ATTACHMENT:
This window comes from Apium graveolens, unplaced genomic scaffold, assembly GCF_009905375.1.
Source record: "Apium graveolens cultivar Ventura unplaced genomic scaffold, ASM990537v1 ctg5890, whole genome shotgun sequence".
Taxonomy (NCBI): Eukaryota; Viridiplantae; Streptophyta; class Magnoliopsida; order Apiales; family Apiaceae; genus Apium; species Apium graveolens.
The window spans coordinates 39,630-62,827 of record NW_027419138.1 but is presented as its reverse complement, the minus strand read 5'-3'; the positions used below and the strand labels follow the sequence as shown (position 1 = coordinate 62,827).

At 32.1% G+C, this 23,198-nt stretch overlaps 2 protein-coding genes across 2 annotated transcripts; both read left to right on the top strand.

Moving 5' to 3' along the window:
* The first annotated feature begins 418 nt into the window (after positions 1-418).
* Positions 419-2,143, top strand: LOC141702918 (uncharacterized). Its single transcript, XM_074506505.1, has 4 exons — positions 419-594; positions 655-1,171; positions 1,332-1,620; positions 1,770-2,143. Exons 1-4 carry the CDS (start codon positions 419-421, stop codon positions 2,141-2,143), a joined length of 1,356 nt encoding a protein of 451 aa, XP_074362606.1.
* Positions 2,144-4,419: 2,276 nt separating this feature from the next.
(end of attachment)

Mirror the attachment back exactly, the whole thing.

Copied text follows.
This window comes from Apium graveolens, unplaced genomic scaffold, assembly GCF_009905375.1.
Source record: "Apium graveolens cultivar Ventura unplaced genomic scaffold, ASM990537v1 ctg5890, whole genome shotgun sequence".
Taxonomy (NCBI): Eukaryota; Viridiplantae; Streptophyta; class Magnoliopsida; order Apiales; family Apiaceae; genus Apium; species Apium graveolens.
The window spans coordinates 39,630-62,827 of record NW_027419138.1 but is presented as its reverse complement, the minus strand read 5'-3'; the positions used below and the strand labels follow the sequence as shown (position 1 = coordinate 62,827).

At 32.1% G+C, this 23,198-nt stretch overlaps 2 protein-coding genes across 2 annotated transcripts; both read left to right on the top strand.

Moving 5' to 3' along the window:
* The first annotated feature begins 418 nt into the window (after positions 1-418).
* Positions 419-2,143, top strand: LOC141702918 (uncharacterized). Its single transcript, XM_074506505.1, has 4 exons — positions 419-594; positions 655-1,171; positions 1,332-1,620; positions 1,770-2,143. Exons 1-4 carry the CDS (start codon positions 419-421, stop codon positions 2,141-2,143), a joined length of 1,356 nt encoding a protein of 451 aa, XP_074362606.1.
* Positions 2,144-4,419: 2,276 nt separating this feature from the next.